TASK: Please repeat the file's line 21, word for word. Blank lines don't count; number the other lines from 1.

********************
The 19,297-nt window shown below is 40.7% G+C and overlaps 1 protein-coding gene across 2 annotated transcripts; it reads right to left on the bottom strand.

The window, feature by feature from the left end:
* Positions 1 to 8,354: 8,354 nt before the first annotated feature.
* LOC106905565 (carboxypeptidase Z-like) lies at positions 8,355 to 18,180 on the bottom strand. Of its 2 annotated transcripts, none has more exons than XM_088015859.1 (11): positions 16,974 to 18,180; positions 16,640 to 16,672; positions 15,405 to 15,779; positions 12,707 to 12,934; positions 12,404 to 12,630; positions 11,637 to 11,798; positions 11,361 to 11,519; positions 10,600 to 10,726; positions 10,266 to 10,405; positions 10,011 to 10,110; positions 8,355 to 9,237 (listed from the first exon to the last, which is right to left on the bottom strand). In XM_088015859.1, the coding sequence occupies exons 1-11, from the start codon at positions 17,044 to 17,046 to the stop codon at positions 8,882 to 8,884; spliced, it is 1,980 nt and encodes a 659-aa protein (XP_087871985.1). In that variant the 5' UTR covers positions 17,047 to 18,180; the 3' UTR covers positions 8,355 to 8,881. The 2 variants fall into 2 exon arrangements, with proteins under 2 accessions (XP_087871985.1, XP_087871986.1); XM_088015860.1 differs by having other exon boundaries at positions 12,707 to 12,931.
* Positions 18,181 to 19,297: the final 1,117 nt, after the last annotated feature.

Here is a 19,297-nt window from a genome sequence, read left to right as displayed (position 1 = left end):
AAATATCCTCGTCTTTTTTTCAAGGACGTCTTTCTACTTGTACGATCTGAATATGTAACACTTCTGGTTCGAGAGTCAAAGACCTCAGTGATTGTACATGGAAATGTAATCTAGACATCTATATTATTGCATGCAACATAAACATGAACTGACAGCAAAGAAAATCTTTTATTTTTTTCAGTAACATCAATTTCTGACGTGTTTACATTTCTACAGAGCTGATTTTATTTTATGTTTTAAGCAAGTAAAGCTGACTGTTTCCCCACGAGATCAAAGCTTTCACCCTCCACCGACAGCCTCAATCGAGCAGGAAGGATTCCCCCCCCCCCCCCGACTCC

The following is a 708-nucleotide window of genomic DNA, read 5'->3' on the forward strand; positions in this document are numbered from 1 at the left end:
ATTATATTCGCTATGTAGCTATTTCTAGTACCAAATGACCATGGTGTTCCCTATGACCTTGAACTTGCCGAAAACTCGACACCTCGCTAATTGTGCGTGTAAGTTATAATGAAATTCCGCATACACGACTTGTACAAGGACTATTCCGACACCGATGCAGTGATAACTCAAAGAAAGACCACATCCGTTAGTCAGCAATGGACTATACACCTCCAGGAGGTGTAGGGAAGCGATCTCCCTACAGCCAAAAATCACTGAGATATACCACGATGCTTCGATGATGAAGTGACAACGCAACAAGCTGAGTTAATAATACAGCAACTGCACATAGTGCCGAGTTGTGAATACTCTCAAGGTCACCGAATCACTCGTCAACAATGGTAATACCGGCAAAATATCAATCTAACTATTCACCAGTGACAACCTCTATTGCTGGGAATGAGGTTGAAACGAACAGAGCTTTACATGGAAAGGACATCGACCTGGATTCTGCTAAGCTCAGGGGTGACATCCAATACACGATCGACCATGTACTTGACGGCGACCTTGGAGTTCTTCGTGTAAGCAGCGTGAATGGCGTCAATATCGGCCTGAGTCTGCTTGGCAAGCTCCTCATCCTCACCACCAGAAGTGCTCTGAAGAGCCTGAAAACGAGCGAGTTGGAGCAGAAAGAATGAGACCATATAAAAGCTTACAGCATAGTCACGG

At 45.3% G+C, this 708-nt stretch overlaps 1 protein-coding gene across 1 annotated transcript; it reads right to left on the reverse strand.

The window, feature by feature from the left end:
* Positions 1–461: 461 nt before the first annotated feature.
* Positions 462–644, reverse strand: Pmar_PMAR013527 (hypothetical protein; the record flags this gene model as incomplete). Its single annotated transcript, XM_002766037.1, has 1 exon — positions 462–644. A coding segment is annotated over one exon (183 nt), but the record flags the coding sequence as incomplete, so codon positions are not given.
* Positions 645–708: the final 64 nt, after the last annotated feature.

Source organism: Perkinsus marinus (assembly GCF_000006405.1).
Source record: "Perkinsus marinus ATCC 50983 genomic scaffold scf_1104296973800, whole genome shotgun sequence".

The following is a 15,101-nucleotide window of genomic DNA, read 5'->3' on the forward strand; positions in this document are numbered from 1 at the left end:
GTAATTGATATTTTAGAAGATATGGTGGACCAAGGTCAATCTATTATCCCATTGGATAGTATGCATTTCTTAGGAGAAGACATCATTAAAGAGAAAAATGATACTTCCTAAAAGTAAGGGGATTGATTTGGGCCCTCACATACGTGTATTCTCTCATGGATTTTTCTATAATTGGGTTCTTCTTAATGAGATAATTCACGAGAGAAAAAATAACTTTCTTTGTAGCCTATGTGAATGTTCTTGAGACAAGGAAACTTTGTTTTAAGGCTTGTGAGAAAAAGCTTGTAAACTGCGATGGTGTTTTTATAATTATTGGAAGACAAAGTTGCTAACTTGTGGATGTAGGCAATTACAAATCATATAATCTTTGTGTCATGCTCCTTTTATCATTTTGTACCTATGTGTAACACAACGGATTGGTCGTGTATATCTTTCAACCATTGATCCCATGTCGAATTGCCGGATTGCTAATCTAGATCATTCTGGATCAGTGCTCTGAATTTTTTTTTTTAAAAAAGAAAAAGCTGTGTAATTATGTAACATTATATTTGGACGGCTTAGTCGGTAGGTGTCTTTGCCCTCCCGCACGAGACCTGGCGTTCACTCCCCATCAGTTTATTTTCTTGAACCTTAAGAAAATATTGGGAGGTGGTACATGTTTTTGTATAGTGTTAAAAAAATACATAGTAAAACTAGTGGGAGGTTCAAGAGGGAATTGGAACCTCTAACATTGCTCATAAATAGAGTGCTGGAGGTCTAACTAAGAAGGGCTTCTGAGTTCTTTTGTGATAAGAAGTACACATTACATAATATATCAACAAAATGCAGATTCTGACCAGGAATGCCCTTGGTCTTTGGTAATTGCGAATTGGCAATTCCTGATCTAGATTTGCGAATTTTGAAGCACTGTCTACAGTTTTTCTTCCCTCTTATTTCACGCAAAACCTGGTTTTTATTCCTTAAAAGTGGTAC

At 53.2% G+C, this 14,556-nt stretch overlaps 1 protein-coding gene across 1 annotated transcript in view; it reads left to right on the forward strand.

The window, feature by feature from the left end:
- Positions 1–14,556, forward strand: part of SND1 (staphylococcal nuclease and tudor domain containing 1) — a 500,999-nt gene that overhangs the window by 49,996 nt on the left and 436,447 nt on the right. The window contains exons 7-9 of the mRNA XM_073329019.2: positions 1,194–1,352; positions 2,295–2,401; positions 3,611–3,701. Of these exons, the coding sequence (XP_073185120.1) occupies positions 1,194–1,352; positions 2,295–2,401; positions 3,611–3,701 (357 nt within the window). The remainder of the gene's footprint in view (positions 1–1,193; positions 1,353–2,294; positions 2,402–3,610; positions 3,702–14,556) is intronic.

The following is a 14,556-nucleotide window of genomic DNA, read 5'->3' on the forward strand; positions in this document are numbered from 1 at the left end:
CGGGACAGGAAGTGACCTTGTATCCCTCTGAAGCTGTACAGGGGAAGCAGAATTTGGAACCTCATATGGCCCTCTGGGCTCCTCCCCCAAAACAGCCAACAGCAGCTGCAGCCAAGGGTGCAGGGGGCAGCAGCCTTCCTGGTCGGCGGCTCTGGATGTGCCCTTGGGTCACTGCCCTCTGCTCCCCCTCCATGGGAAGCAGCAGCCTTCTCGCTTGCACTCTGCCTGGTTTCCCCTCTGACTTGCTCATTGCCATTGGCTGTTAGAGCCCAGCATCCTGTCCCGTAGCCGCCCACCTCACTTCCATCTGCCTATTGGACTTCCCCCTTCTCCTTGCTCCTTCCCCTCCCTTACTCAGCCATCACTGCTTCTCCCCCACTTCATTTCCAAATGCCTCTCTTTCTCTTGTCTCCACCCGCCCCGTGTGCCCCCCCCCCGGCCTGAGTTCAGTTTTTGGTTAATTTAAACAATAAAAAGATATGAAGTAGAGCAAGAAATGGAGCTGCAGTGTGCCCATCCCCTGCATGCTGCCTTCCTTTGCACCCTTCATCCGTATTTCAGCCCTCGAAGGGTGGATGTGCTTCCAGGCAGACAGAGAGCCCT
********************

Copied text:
- Positions 1–14,556, forward strand: part of SND1 (staphylococcal nuclease and tudor domain containing 1) — a 500,999-nt gene that overhangs the window by 49,996 nt on the left and 436,447 nt on the right. The window contains exons 7-9 of the mRNA XM_073329019.2: positions 1,194–1,352; positions 2,295–2,401; positions 3,611–3,701. Of these exons, the coding sequence (XP_073185120.1) occupies positions 1,194–1,352; positions 2,295–2,401; positions 3,611–3,701 (357 nt within the window). The remainder of the gene's footprint in view (positions 1–1,193; positions 1,353–2,294; positions 2,402–3,610; positions 3,702–14,556) is intronic.